Well, I think it really goes back to one of the conversations we were just having around getting started small and not being discouraged, how to build that. Because, again, you know the power of stories. I think there's so much evidence and so much breadth of knowledge about why stories are important, but, again, it's practically speaking, how do we implement that in the church? And I think one of the biggest ways to do that is by story listening. We talk about storytelling so much, and that's obviously a huge part of it, actually being able to share the stories, but you can't share the stories, especially those within your church, until you actually listen to the stories that are there. Oftentimes, it's hard to find them or, again, we don't know to where to look for the stories, but if your church has people, then you've got stories, right?

Bryan:

Yeah.

Robert:

Every church has got people, hopefully, so you've got some stories that are there to uncover. So you need to actually invest the time and even your own skill in developing story listening. And then as you do that, again, over time, developing a story library or a database, as you collect those, as you have conversations with congregation members and volunteers and kids who are coming to your VBS, all of those different things, you're going to naturally bump into all those different stories and piece them together over time. I mean, usually it can start as simple as an Excel Sheet or a Google Sheet, or something like that where you're logging all of those details, even the little pieces like the photos you grab or the snippets of video or the clips of audio, storing those in one place and collecting them together. That way, by the time you've got that event, that VBS to promote next year, you've got five audio clips of kids you talk to and you've got a bunch of pictures and you've got the testimonials of a couple of parents who you talk to.

Robert:

So you won't be announcing VBS as much as you will be sharing some of the stories of life transformation and change that happened at last year's VBS. That's how you slowly make the transformation from just blasting people with event announcements and actually, again, transition to telling stories about why it's worth coming to that event or joining us for worship or getting baptized or taking any of those actions within your church. It takes, again, an intentional investment of time to collect those things and then you can start actually sharing them out over time.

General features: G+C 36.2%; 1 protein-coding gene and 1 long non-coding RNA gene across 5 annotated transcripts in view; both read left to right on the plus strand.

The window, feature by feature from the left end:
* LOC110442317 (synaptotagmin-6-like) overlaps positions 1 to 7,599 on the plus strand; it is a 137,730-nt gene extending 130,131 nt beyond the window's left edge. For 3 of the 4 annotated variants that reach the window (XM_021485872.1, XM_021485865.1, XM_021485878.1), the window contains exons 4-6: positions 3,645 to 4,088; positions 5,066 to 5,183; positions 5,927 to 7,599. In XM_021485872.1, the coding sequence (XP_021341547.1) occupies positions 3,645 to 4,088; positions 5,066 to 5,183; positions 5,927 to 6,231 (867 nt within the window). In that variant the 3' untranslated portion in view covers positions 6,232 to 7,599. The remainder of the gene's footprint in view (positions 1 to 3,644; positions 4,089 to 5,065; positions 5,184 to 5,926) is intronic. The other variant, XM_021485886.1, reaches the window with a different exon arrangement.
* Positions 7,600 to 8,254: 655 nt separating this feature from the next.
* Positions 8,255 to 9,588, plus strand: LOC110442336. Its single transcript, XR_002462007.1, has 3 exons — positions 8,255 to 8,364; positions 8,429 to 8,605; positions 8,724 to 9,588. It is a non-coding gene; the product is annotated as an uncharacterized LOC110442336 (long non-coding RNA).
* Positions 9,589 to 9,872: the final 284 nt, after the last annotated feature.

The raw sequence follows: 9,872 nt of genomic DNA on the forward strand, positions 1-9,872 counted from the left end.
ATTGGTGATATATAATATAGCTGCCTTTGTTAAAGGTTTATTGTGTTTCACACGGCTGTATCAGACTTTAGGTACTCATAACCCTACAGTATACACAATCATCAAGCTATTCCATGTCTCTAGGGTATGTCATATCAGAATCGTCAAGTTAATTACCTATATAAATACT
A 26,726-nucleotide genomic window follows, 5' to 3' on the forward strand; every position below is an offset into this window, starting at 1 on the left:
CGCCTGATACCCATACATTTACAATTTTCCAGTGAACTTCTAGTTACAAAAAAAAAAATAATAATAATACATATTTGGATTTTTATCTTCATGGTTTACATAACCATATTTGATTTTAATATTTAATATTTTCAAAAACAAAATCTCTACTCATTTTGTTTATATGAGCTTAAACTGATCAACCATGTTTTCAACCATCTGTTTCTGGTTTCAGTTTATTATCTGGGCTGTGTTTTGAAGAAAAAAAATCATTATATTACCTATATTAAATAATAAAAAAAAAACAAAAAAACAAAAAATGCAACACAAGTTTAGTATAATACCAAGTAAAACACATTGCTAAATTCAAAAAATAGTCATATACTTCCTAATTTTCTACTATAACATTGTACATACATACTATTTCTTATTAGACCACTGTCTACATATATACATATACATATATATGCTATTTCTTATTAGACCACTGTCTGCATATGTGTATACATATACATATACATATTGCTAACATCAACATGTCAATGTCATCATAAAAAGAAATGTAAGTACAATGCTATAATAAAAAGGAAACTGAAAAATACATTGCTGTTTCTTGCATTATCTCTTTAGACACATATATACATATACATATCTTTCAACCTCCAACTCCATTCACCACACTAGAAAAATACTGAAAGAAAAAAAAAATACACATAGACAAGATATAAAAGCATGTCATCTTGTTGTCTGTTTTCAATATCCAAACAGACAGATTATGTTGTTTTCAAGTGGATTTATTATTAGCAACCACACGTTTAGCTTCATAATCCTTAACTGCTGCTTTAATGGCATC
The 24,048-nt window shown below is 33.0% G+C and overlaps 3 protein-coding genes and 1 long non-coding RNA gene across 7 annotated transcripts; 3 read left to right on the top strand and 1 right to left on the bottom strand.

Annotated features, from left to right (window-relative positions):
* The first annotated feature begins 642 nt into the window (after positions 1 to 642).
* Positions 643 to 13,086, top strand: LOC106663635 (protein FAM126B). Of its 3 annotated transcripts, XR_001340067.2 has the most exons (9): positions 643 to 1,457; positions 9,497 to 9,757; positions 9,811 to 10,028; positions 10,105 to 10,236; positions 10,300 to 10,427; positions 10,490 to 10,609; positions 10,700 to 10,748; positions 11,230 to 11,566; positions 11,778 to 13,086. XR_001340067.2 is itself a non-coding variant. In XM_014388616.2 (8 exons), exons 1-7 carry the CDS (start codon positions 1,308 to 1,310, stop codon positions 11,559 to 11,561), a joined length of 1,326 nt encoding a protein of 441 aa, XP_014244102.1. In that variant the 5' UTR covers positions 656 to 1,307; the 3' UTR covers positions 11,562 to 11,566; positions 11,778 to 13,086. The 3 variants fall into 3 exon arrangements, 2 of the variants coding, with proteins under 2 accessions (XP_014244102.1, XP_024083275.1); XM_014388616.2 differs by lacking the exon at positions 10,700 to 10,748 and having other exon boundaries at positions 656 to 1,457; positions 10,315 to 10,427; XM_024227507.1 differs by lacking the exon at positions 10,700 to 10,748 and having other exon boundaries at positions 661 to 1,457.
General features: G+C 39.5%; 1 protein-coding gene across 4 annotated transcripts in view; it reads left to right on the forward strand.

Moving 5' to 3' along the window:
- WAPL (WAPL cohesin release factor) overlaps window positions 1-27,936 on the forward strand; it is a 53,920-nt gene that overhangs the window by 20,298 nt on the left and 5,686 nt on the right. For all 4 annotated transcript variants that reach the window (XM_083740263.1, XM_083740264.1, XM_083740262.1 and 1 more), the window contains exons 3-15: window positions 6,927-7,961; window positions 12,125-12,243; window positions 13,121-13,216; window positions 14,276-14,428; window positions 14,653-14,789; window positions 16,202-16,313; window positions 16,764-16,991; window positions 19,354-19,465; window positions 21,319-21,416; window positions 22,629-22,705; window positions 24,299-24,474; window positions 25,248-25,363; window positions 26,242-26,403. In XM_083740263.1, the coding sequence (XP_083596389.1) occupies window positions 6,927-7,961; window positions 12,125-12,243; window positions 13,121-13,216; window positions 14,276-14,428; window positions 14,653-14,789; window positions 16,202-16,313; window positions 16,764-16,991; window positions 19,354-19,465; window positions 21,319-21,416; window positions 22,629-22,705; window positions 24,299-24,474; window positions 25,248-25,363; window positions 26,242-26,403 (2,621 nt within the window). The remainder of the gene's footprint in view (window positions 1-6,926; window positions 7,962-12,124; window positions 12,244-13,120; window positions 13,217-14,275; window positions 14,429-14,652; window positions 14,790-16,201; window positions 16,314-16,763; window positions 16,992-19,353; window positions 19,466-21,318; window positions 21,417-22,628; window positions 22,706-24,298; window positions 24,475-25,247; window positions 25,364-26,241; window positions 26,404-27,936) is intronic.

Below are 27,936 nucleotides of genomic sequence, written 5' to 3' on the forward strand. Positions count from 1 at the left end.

Jeanette:

That is such good advice. And I've heard it before and I'm just hearing it again, I'm like, "Oh yeah, that's so good." And really there's so much content there, it doesn't all have to be a long blog post or a long video that's a million minutes long. You can just have a photo that tells a story.

Robert:

Mm-hmm (affirmative).

Jeanette:

Like you said, an audio quote, a thing like that. So there's lots of different ways to use that content too, so I love that.

Robert:

Yeah.

Jeanette:

If someone wants to reach out to you with more questions, maybe they want to know more about The Original Storyteller and the reboot, or just want some help from you, how do they reach out to you? What's the best way to contact you?

Robert:

Yeah, absolutely. So, originalstoryteller.com is the best place to find out more information about the book, to buy a copy. There's even a couple of free resources that I threw up there. So that's a great place to get started, originalstoryteller.com. If you want to get connected with me specifically, Twitter and LinkedIn are probably the two social platforms that I'm active on the most. So feel free to connect or follow me @jamrobcar, J-A-M-R-O-B-C-A-R, which is James Robert Carnes, for those people. I don't know, I thought it was a really clever name.

Jeanette:

I'm glad you explained that because I'm like, "How do you even say that?" But now I know. I like it. It sounds super cool.

Robert:

It's unique enough to where it was available on all the social media channels and I could be consistent in my handles.

Jeanette:

There you go.

Robert:

So yeah, feel free. I think I'm on all the social channels, but I'm usually more active on Twitter. So yeah, follow me, send me a DM, whatever. I'm always happy to have conversations about stories or church communications in general.

Bryan:

That's great. And we'll obviously add that in the show notes for this episode and give the website for The Original Storyteller too. I think that's important. And I think I've given the book out to a bunch of Church Juice followers and different things throughout the year, so I think it's valuable and I have heard great feedback from it too. So thank you for writing it. Thank you for updating it. Looking forward to seeing the updated version online pretty soon.

Robert:

Yeah, me too.

Bryan:

Yeah, thanks for coming on today.

Robert:

Of course. Thank you guys so much for having me. This was awesome.

Bryan:

We love being able to talk with church communicators from across the globe and we believe every church and every communicator's story is unique and valuable. This week we'll be continuing today's discussion on Church Juices inside our Facebook group. You can join the group as well as get today's show notes by going to churchjuice.com/podcast.

Jeanette:

Church Juice's podcast is a listener-supported production of Reframe Ministries, a family of programs designed to help you see your whole life reframed by God's Gospel story. Church Juice is produced by Bryan Haley, with post-production by audio engineer, Nate Morris, in Grand Rapids, Michigan. For more information about Church Juice, visit churchjuice.com. For more information on Reframe Ministries and our family of programs visit reframeministries.org.